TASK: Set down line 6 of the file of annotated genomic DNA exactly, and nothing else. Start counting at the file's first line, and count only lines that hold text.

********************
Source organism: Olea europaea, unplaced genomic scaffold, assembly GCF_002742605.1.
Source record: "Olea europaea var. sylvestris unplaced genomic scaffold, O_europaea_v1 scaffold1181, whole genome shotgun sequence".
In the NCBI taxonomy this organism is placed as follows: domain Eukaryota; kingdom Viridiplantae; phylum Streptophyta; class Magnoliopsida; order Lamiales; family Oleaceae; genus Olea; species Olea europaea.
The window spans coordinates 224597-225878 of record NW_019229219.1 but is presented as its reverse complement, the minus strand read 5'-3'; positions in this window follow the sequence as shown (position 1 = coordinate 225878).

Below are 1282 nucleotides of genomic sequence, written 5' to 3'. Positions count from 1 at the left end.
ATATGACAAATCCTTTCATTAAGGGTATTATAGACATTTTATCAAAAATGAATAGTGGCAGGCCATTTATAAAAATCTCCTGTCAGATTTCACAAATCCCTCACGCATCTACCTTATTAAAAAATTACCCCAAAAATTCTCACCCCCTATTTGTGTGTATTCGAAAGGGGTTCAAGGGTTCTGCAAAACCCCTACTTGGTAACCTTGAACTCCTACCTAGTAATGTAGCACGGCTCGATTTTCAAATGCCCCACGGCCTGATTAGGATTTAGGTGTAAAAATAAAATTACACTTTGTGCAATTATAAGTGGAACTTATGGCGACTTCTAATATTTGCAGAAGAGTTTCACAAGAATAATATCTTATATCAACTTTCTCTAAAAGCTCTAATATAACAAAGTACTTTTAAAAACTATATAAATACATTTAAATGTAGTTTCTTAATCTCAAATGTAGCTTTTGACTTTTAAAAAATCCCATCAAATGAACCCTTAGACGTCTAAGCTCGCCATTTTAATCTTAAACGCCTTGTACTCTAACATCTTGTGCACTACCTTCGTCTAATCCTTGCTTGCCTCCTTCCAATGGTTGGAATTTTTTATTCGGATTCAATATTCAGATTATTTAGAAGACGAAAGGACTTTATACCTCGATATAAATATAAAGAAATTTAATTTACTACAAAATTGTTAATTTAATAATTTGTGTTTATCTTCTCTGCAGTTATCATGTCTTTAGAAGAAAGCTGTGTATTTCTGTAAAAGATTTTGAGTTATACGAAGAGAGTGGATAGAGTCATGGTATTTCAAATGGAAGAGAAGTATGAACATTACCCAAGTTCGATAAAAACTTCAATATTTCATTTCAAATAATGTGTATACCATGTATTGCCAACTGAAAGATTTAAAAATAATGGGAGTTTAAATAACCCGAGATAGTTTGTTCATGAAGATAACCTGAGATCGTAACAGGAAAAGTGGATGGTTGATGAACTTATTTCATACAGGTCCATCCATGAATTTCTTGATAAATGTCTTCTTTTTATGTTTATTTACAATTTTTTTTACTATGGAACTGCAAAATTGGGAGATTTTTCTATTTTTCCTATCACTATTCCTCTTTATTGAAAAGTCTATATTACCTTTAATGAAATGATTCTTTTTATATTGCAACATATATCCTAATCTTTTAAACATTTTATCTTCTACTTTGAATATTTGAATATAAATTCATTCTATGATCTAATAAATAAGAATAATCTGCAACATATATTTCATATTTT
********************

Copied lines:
ATATGACAAATCCTTTCATTAAGGGTATTATAGACATTTTATCAAAAATGAATAGTGGCAGGCCATTTATAAAAATCTCCTGTCAGATTTCACAAATCCCTCACGCATCTACCTTATTAAAAAATTACCCCAAAAATTCTCACCCCCTATTTGTGTGTATTCGAAAGGGGTTCAAGGGTTCTGCAAAACCCCTACTTGGTAACCTTGAACTCCTACCTAGTAATGTAGCACGGCTCGATTTTCAAATGCCCCACGGCCTGATTAGGATTTAGGTGTAAAAATAAAATTACACTTTGTGCAATTATAAGTGGAACTTATGGCGACTTCTAATATTTGCAGAAGAGTTTCACAAGAATAATATCTTATATCAACTTTCTCTAAAAGCTCTAATATAACAAAGTACTTTTAAAAACTATATAAATACATTTAAATGTAGTTTCTTAATCTCAAATGTAGCTTTTGACTTTTAAAAAATCCCATCAAATGAACCCTTAGACGTCTAAGCTCGCCATTTTAATCTTAAACGCCTTGTACTCTAACATCTTGTGCACTACCTTCGTCTAATCCTTGCTTGCCTCCTTCCAATGGTTGGAATTTTTTATTCGGATTCAATATTCAGATTATTTAGAAGACGAAAGGACTTTATACCTCGATATAAATATAAAGAAATTTAATTTACTACAAAATTGTTAATTTAATAATTTGTGTTTATCTTCTCTGCAGTTATCATGTCTTTAGAAGAAAGCTGTGTATTTCTGTAAAAGATTTTGAGTTATACGAAGAGAGTGGATAGAGTCATGGTATTTCAAATGGAAGAGAAGTATGAACATTACCCAAGTTCGATAAAAACTTCAATATTTCATTTCAAATAATGTGTATACCATGTATTGCCAACTGAAAGATTTAAAAATAATGGGAGTTTAAATAACCCGAGATAGTTTGTTCATGAAGATAACCTGAGATCGTAACAGGAAAAGTGGATGGTTGATGAACTTATTTCATACAGGTCCATCCATGAATTTCTTGATAAATGTCTTCTTTTTATGTTTATTTACAATTTTTTTTACTATGGAACTGCAAAATTGGGAGATTTTTCTATTTTTCCTATCACTATTCCTCTTTATTGAAAAGTCTATATTACCTTTAATGAAATGATTCTTTTTATATTGCAACATATATCCTAATCTTTTAAACATTTTATCTTCTACTTTGAATATTTGAATATAAATTCATTCTATGATCTAATAAATAAGAATAATCTGCAACATATATTTCATATTTT